These bike lanes wouldn’t have happened without overwhelming community support from local groups like Take Back the Boulevard and neighborhood councils. LACBC’s Neighborhood Bike Ambassadors showed up at each and every community meeting — and there were many — to show their support. Local voices make all the difference.
Meanwhile, the LACBC’s Eric Bruins, Planning and Policy Director for the coalition, shared credit with the council members who represent the area.
With this determination, Northeast LA will be the first neighborhood to get a truly robust bike lane network since the 2010 Bicycle Plan, making it easy to do daily errands by bike. Councilmembers Reyes and Huizar deserve a lot of credit for seeing the Los Angeles of the future and actively promoting it within their districts.
Not everyone is happy with the process, though. Or trusts that this seemingly final decision actually is.
Responding to an email requesting comment, Flying Pigeon’s Bray-Ali complains about L.A.’s obtuse planning process, which resulted in what he described as propaganda war with a “local newspaper owner who has pulled out all the stops short of physical violence and death threats” over the proposed bike lanes.
The way this city makes transportation decisions is broken. It is an information-free zone, which isn’t a surprise given how blindly those at the top fly as they deign to manage our city…
The community in NELA continually surprises and energizes me and I wish I could say that all the hard work so many have put in to get the project to this point was worth it — but I really can’t. I had no idea that this letter was coming despite speaking with the principal staff working on the project at least once a month (at public hearings) since February. I still don’t know if this means the lanes will be installed this year. Is there money set aside? What about this meeting on June 3rd?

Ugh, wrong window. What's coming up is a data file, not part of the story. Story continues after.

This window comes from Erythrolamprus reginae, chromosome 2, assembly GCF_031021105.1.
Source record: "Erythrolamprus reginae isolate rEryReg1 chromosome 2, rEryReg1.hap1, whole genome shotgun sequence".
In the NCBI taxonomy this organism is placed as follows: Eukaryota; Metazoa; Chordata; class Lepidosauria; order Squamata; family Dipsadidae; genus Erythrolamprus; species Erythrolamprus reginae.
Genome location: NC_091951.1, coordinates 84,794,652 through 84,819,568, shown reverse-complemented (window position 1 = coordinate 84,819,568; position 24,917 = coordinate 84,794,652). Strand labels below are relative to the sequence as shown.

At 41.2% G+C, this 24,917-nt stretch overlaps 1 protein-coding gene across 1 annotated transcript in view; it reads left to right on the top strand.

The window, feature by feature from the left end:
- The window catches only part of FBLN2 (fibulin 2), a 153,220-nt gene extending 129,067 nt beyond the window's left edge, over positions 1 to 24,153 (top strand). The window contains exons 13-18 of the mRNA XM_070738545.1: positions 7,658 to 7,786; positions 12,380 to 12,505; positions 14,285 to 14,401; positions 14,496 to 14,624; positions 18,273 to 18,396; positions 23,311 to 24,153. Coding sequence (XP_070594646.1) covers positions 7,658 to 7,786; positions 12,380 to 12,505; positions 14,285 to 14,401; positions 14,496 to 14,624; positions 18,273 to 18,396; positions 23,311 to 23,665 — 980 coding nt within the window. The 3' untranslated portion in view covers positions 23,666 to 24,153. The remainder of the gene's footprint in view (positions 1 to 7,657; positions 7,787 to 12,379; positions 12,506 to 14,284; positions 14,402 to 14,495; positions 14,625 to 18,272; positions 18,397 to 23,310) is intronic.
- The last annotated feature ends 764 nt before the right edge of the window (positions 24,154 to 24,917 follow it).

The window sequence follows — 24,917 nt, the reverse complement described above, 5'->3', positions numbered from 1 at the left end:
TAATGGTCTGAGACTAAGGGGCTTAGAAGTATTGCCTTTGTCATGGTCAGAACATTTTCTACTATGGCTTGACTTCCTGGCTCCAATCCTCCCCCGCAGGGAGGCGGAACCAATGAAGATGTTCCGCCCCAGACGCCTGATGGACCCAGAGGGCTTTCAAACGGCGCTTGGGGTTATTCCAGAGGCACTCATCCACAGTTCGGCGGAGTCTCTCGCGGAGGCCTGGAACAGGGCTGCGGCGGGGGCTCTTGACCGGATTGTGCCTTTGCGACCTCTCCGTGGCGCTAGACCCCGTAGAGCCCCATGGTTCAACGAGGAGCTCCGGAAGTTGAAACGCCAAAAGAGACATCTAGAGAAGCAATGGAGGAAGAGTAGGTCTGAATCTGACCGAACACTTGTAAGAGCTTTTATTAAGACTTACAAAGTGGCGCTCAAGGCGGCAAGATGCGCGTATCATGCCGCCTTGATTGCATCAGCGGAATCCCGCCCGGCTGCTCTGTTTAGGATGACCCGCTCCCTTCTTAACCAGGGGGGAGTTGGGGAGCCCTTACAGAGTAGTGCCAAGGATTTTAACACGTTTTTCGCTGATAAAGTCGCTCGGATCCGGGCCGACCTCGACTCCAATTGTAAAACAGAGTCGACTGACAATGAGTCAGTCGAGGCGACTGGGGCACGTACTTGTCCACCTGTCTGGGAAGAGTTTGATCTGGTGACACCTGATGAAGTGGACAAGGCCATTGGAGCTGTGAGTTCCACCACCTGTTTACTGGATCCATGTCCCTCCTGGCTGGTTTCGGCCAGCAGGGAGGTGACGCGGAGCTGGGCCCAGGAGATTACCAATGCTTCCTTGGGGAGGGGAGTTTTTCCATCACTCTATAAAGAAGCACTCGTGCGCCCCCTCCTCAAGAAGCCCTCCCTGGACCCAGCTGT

There is no way in hell I am declaring victory and heading back to my mechanics bench. Not until the disgusting “NO BIKES” signs Tom Topping and his anti-bike fans have spread around the community are torn down and certainly not until I am riding in a quality bike lane on North Figueroa Street.
That’s a comment many others have made over the past 24 hours.
The promise of traffic calming and bike lanes on two of the city’s iconic streets is great. But as the determination states (see below), it does not become official for another two weeks. And there are still opportunities for opponents to gum up the works before any rubber hits those buffered lanes.
In fact, as Bray-Ali touched on, a previously scheduled meeting with CD 14 Councilmember Jose Huizar will be held on Monday, June 3, 2013, at the Eagle Rock Center for the Arts to allow LADOT to present the adjusted designs based on input from the community.
While Huizar has long been supportive of bicycling and complete streets in his district and around the city, supporters of the NELA bike lanes should make a point to attend the meeting. Because the opponents certainly will, especially after this announcement.
The battle may be won.
But until we actually see paint on the street, the war is far from over.
Colorado Blvd. Bike and Traffic Improvement Plan
7 p.m., Monday, June 3, 2013
Eagle Rock Center for the Arts
2225 Colorado Blvd.
Los Angeles, CA 90041
DCP Staff Rec Report (pdf)